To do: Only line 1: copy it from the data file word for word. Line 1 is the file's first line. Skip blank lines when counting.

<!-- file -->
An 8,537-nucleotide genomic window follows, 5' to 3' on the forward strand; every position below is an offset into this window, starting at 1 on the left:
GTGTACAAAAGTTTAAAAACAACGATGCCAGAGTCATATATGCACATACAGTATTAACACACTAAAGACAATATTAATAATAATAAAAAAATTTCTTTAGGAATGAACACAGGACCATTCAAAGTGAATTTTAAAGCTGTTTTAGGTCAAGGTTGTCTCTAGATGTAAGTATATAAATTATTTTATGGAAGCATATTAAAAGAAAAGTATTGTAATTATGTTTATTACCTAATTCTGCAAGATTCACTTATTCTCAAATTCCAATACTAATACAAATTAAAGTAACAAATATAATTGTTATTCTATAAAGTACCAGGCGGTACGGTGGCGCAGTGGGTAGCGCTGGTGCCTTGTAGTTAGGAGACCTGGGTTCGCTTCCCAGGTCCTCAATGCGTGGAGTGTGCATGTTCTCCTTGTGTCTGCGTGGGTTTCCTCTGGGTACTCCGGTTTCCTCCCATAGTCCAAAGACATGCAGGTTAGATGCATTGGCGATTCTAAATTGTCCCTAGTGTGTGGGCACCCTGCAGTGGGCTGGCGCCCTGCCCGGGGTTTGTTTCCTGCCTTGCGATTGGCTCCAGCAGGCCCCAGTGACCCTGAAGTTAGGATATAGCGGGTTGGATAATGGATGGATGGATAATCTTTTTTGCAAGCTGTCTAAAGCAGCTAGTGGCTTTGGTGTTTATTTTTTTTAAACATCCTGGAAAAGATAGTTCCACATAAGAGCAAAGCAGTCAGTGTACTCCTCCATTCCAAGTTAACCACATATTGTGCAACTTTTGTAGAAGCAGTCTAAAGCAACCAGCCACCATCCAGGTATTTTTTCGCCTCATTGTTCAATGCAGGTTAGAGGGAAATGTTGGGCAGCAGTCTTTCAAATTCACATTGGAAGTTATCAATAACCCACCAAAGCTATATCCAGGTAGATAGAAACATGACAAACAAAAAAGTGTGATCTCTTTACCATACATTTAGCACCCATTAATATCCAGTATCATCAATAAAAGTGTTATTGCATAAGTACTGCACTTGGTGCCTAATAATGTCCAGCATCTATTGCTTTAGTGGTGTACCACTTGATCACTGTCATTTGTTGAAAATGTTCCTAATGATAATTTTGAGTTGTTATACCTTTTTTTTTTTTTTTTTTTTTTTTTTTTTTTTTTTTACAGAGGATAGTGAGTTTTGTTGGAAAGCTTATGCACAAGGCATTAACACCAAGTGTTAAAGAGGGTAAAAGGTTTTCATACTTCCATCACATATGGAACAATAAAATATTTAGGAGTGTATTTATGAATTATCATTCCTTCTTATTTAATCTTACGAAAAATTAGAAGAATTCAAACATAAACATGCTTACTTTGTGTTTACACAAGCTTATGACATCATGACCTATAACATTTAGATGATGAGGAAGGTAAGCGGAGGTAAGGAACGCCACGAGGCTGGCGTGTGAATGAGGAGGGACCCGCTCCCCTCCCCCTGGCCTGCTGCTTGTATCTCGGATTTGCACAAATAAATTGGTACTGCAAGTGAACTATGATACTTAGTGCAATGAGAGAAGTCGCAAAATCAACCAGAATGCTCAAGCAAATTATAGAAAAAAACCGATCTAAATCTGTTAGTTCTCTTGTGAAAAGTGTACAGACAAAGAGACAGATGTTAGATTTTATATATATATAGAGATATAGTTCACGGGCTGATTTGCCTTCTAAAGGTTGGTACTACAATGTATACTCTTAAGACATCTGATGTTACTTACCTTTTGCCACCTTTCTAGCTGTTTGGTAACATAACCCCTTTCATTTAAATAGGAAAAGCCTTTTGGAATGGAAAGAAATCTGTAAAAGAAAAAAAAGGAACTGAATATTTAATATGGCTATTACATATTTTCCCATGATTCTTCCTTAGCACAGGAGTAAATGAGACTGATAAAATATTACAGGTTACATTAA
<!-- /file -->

An 8,537-nucleotide genomic window follows, 5' to 3' on the forward strand; every position below is an offset into this window, starting at 1 on the left: